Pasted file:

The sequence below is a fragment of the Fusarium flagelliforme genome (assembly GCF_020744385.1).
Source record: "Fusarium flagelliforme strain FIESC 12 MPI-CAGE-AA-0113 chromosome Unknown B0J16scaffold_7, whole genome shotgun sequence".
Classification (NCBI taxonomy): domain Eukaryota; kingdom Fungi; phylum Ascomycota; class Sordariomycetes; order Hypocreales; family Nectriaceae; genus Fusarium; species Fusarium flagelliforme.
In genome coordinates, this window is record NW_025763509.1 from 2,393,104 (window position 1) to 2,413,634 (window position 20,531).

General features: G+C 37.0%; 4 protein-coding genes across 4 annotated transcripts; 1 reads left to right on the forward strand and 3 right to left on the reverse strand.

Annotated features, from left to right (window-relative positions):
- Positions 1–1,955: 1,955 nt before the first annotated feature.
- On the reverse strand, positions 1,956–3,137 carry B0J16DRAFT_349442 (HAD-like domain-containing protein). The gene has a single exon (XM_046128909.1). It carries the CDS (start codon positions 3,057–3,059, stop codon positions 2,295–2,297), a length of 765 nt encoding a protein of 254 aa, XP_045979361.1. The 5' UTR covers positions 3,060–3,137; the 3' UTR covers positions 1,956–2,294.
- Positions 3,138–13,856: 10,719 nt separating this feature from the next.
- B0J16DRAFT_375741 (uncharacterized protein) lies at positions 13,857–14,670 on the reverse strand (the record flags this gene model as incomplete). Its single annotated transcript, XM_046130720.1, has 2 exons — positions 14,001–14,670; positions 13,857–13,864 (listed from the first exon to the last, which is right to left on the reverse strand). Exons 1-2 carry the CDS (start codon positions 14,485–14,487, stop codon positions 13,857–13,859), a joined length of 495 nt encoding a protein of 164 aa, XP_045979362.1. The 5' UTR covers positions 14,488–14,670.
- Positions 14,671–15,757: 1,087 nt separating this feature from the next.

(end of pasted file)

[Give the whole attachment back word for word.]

The sequence below is a fragment of the Fusarium flagelliforme genome (assembly GCF_020744385.1).
Source record: "Fusarium flagelliforme strain FIESC 12 MPI-CAGE-AA-0113 chromosome Unknown B0J16scaffold_7, whole genome shotgun sequence".
Classification (NCBI taxonomy): domain Eukaryota; kingdom Fungi; phylum Ascomycota; class Sordariomycetes; order Hypocreales; family Nectriaceae; genus Fusarium; species Fusarium flagelliforme.
In genome coordinates, this window is record NW_025763509.1 from 2,393,104 (window position 1) to 2,413,634 (window position 20,531).

General features: G+C 37.0%; 4 protein-coding genes across 4 annotated transcripts; 1 reads left to right on the forward strand and 3 right to left on the reverse strand.

Annotated features, from left to right (window-relative positions):
- Positions 1–1,955: 1,955 nt before the first annotated feature.
- On the reverse strand, positions 1,956–3,137 carry B0J16DRAFT_349442 (HAD-like domain-containing protein). The gene has a single exon (XM_046128909.1). It carries the CDS (start codon positions 3,057–3,059, stop codon positions 2,295–2,297), a length of 765 nt encoding a protein of 254 aa, XP_045979361.1. The 5' UTR covers positions 3,060–3,137; the 3' UTR covers positions 1,956–2,294.
- Positions 3,138–13,856: 10,719 nt separating this feature from the next.
- B0J16DRAFT_375741 (uncharacterized protein) lies at positions 13,857–14,670 on the reverse strand (the record flags this gene model as incomplete). Its single annotated transcript, XM_046130720.1, has 2 exons — positions 14,001–14,670; positions 13,857–13,864 (listed from the first exon to the last, which is right to left on the reverse strand). Exons 1-2 carry the CDS (start codon positions 14,485–14,487, stop codon positions 13,857–13,859), a joined length of 495 nt encoding a protein of 164 aa, XP_045979362.1. The 5' UTR covers positions 14,488–14,670.
- Positions 14,671–15,757: 1,087 nt separating this feature from the next.